A Catalan man protests against the dangers of electronic pollution outside Mobile World Congress in Barcelona.

A Catalan man protests against the dangers of electronic pollution outside Mobile World Congress in Barcelona.

Image credit: Chris Velazco

A one-man protest at Mobile World Congress

0 Shares
Share
Tweet
Share
Save
    Image credit: Chris Velazco

    Conferences like Mobile World Congress are typically exciting times. Details of glitzy product launches and demos fill websites and newspapers with promises of a better tomorrow. While the world watches Barcelona, though, groups are taking the opportunity to highlight other causes. Public transport workers, for example, are striking this week in the city, causing widespread disruption. It's an effective bargaining chip for those upset with their contracts, as attendees at the world's largest mobile conference have seen simple 10-minute subway journeys turn into two-hour traffic jams.

    The man in the photo above is not a subway worker, and he's not protesting contractual differences. He claims to suffer from fibromyalgia, a syndrome that afflicts people with widespread pain and tenderness, among other symptoms.

    Explaining why he was demonstrating outside Mobile World Congress, he linked this illness to "electrical pollution" -- a non-scientific term that describes the damaging effect of electricity and cellular waves on the human body. The government in Catalonia does not recognize his fibromyalgia, he said, and he is unable to claim disability benefits. He chose not to share his name.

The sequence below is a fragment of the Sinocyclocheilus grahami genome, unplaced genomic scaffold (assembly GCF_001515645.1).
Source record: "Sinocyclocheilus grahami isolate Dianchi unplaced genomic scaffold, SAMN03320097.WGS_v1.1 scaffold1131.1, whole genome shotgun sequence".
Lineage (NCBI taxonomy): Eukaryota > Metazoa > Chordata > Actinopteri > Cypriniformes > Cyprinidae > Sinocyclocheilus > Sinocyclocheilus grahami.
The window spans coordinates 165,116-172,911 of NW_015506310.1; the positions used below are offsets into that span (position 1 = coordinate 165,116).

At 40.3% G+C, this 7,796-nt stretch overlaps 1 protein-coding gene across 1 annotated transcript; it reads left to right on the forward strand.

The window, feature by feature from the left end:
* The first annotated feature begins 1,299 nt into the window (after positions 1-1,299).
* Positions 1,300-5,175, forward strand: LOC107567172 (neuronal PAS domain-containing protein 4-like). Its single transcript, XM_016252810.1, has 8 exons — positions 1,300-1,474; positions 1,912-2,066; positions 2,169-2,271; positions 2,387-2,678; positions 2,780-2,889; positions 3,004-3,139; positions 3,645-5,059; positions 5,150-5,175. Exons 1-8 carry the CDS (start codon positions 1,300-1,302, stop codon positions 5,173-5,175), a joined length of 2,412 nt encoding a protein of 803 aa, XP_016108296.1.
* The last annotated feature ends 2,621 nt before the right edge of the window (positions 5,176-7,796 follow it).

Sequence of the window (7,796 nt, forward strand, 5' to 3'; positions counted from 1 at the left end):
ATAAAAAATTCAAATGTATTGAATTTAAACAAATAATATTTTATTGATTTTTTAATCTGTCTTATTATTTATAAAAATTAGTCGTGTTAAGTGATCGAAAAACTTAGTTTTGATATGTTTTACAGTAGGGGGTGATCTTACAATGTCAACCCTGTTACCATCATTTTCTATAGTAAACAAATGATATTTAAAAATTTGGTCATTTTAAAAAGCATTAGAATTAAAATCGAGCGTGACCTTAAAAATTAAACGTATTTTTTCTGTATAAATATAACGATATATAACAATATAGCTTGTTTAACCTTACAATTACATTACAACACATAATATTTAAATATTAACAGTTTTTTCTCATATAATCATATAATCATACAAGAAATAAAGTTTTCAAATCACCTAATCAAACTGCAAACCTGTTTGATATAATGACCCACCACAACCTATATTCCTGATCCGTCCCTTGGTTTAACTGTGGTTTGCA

The Big Picture is a recurring feature highlighting beautiful images that tell big stories. We explore topics as large as our planet or as small as a single life, as affected by or seen through the lens of technology.

    Aaron writes about design, technology, video games, and whatever 'culture' is supposed to be. After cutting his teeth at The Verge, he joined Engadget as a Senior Editor in 2014. In his spare time he enjoys scouring the world for beautiful furniture, taking long walks on the beach, training orphaned dolphins, and making up facts about himself.

    Ethics: Aaron's partner is an employee of Ysbryd Games. As such he has no input into articles about Ysbryd or its games. His partner has also had fiction published by Abaddon Books, which is in the same group of companies as the game developer Rebellion. As the two companies remain distinct, this does not compromise his ability to cover video games created by Rebellion.
    0 Shares
    Share
    Tweet
    Share
    Save
    Comments

    From around the web